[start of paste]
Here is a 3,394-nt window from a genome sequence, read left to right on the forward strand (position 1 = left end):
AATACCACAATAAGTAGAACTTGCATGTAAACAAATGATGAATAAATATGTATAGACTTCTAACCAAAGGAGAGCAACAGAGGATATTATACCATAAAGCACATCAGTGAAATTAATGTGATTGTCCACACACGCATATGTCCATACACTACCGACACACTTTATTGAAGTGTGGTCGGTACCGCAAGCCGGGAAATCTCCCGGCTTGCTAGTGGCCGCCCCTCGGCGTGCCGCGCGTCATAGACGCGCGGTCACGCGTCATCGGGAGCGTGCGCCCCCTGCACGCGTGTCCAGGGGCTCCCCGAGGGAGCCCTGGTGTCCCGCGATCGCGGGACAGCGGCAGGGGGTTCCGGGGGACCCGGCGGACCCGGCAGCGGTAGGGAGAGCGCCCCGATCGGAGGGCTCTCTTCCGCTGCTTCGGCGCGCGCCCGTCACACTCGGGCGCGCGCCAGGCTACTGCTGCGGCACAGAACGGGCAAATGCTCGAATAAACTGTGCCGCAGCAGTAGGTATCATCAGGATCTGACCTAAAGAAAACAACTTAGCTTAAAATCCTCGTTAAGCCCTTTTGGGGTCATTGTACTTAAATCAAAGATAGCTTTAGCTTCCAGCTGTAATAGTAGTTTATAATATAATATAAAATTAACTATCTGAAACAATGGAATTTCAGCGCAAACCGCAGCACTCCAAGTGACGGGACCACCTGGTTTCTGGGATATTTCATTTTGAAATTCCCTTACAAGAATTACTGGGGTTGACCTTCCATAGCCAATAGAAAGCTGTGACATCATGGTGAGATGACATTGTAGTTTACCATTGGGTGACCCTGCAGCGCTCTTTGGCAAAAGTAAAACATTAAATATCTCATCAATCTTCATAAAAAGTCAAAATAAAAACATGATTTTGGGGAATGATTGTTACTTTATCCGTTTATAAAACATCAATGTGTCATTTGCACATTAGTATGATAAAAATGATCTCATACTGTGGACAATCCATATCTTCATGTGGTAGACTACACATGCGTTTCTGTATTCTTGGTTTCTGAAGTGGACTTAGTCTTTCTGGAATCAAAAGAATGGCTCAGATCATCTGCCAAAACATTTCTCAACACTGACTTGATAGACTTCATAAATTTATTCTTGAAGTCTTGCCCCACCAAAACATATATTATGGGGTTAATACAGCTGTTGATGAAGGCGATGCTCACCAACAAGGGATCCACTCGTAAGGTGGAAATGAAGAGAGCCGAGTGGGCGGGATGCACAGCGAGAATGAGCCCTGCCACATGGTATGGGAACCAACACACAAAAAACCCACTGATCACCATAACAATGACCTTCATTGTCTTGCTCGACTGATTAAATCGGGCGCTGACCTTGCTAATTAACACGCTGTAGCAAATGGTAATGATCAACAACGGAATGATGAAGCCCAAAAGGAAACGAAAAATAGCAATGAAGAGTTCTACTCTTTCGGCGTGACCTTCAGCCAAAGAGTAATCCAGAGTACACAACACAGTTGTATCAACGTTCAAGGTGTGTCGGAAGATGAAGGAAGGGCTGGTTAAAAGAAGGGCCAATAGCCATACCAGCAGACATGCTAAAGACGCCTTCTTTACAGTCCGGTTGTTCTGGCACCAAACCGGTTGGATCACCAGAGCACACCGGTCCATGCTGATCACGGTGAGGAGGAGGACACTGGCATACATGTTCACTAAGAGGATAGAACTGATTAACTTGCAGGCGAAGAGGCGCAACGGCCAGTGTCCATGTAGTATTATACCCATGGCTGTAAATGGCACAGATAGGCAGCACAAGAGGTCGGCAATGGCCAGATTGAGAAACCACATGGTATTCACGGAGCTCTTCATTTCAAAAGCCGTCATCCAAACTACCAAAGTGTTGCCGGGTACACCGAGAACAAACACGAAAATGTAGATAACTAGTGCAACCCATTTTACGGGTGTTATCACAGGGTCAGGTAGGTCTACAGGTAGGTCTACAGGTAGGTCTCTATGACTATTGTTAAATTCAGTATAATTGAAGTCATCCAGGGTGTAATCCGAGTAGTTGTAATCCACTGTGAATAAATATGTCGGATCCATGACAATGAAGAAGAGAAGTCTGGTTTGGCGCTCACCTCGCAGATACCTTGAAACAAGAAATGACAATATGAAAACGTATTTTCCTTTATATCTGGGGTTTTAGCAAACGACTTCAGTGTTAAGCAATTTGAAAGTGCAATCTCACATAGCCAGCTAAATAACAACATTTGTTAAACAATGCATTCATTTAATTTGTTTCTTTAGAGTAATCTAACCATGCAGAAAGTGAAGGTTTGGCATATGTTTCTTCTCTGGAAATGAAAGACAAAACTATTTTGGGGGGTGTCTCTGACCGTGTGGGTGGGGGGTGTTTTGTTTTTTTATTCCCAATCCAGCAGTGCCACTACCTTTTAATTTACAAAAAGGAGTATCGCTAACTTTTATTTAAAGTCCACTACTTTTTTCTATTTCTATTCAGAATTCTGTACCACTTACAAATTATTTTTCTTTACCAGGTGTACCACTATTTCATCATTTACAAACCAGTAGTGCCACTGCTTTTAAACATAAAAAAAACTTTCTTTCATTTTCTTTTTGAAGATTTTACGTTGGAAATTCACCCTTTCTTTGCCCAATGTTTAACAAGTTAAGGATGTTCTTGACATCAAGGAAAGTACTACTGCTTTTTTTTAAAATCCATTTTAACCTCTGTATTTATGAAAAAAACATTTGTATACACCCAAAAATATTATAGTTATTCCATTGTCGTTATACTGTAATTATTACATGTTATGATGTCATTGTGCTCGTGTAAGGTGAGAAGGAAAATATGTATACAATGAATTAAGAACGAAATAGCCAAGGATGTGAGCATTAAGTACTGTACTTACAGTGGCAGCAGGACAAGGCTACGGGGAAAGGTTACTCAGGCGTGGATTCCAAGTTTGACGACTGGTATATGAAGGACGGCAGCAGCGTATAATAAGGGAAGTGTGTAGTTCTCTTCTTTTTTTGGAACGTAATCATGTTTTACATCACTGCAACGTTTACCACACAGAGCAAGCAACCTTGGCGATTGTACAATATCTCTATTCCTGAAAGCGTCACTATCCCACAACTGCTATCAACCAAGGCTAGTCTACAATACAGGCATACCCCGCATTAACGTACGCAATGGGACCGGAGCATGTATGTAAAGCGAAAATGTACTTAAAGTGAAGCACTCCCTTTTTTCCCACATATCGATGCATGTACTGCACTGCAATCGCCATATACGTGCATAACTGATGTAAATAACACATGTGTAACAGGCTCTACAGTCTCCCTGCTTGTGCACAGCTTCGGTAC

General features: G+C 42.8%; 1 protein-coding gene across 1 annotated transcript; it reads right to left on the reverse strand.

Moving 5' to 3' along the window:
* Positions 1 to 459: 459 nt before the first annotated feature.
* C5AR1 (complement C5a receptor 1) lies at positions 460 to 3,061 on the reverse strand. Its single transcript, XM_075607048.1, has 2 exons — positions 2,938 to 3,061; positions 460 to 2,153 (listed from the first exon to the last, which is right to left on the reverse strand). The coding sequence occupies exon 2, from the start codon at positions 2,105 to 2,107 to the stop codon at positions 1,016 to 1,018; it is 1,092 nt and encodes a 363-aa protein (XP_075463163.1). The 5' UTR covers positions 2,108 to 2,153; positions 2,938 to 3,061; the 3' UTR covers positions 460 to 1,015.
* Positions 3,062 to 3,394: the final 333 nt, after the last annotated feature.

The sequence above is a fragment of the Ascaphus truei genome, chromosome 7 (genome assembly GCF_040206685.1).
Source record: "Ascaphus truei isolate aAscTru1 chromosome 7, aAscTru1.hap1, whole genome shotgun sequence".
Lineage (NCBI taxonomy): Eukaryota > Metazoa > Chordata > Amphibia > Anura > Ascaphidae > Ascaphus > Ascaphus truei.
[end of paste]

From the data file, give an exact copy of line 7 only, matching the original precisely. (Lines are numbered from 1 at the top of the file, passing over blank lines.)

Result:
* Positions 3,062 to 3,394: the final 333 nt, after the last annotated feature.